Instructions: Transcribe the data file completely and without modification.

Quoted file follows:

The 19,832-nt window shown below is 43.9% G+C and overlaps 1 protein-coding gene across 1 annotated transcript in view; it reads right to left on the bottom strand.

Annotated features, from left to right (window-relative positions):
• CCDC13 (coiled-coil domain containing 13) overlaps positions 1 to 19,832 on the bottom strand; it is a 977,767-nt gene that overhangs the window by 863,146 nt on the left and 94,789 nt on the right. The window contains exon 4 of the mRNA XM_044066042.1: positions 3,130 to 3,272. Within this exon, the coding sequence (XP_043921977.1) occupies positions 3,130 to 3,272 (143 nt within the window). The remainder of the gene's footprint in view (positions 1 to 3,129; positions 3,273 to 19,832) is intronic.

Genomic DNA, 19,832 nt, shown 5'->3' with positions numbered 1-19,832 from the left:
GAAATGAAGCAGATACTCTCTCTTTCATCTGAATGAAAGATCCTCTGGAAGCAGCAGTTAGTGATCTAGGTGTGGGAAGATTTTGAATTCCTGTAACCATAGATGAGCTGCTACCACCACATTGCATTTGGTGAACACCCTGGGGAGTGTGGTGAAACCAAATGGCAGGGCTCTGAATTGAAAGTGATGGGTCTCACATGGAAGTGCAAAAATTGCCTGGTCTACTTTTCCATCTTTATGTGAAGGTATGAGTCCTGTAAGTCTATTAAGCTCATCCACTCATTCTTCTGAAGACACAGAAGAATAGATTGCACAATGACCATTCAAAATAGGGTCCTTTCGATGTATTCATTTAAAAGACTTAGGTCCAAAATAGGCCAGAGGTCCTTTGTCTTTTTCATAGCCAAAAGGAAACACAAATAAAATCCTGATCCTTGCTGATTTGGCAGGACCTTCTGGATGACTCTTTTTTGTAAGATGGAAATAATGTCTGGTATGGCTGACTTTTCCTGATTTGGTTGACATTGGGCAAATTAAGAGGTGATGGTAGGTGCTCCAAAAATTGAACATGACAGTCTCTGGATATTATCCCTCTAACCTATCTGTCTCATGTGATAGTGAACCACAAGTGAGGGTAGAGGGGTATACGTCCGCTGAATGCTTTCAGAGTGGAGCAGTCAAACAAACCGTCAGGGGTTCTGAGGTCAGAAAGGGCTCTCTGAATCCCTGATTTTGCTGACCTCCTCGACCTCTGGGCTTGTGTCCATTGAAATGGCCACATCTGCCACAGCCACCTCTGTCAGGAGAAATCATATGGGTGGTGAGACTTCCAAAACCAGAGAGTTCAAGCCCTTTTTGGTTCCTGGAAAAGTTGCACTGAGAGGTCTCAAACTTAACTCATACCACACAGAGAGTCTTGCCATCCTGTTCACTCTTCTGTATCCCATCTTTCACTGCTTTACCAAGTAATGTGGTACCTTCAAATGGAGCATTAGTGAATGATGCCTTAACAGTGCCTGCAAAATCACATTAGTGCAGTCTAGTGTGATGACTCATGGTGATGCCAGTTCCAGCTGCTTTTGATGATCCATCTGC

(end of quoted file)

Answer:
The 19,832-nt window shown below is 43.9% G+C and overlaps 1 protein-coding gene across 1 annotated transcript in view; it reads right to left on the bottom strand.

Annotated features, from left to right (window-relative positions):
• CCDC13 (coiled-coil domain containing 13) overlaps positions 1 to 19,832 on the bottom strand; it is a 977,767-nt gene that overhangs the window by 863,146 nt on the left and 94,789 nt on the right. The window contains exon 4 of the mRNA XM_044066042.1: positions 3,130 to 3,272. Within this exon, the coding sequence (XP_043921977.1) occupies positions 3,130 to 3,272 (143 nt within the window). The remainder of the gene's footprint in view (positions 1 to 3,129; positions 3,273 to 19,832) is intronic.

Genomic DNA, 19,832 nt, shown 5'->3' with positions numbered 1-19,832 from the left:
GAAATGAAGCAGATACTCTCTCTTTCATCTGAATGAAAGATCCTCTGGAAGCAGCAGTTAGTGATCTAGGTGTGGGAAGATTTTGAATTCCTGTAACCATAGATGAGCTGCTACCACCACATTGCATTTGGTGAACACCCTGGGGAGTGTGGTGAAACCAAATGGCAGGGCTCTGAATTGAAAGTGATGGGTCTCACATGGAAGTGCAAAAATTGCCTGGTCTACTTTTCCATCTTTATGTGAAGGTATGAGTCCTGTAAGTCTATTAAGCTCATCCACTCATTCTTCTGAAGACACAGAAGAATAGATTGCACAATGACCATTCAAAATAGGGTCCTTTCGATGTATTCATTTAAAAGACTTAGGTCCAAAATAGGCCAGAGGTCCTTTGTCTTTTTCATAGCCAAAAGGAAACACAAATAAAATCCTGATCCTTGCTGATTTGGCAGGACCTTCTGGATGACTCTTTTTTGTAAGATGGAAATAATGTCTGGTATGGCTGACTTTTCCTGATTTGGTTGACATTGGGCAAATTAAGAGGTGATGGTAGGTGCTCCAAAAATTGAACATGACAGTCTCTGGATATTATCCCTCTAACCTATCTGTCTCATGTGATAGTGAACCACAAGTGAGGGTAGAGGGGTATACGTCCGCTGAATGCTTTCAGAGTGGAGCAGTCAAACAAACCGTCAGGGGTTCTGAGGTCAGAAAGGGCTCTCTGAATCCCTGATTTTGCTGACCTCCTCGACCTCTGGGCTTGTGTCCATTGAAATGGCCACATCTGCCACAGCCACCTCTGTCAGGAGAAATCATATGGGTGGTGAGACTTCCAAAACCAGAGAGTTCAAGCCCTTTTTGGTTCCTGGAAAAGTTGCACTGAGAGGTCTCAAACTTAACTCATACCACACAGAGAGTCTTGCCATCCTGTTCACTCTTCTGTATCCCATCTTTCACTGCTTTACCAAGTAATGTGGTACCTTCAAATGGAGCATTAGTGAATGATGCCTTAACAGTGCCTGCAAAATCACATTAGTGCAGTCTAGTGTGATGACTCATGGTGATGCCAGTTCCAGCTGCTTTTGATGATCCATCTGC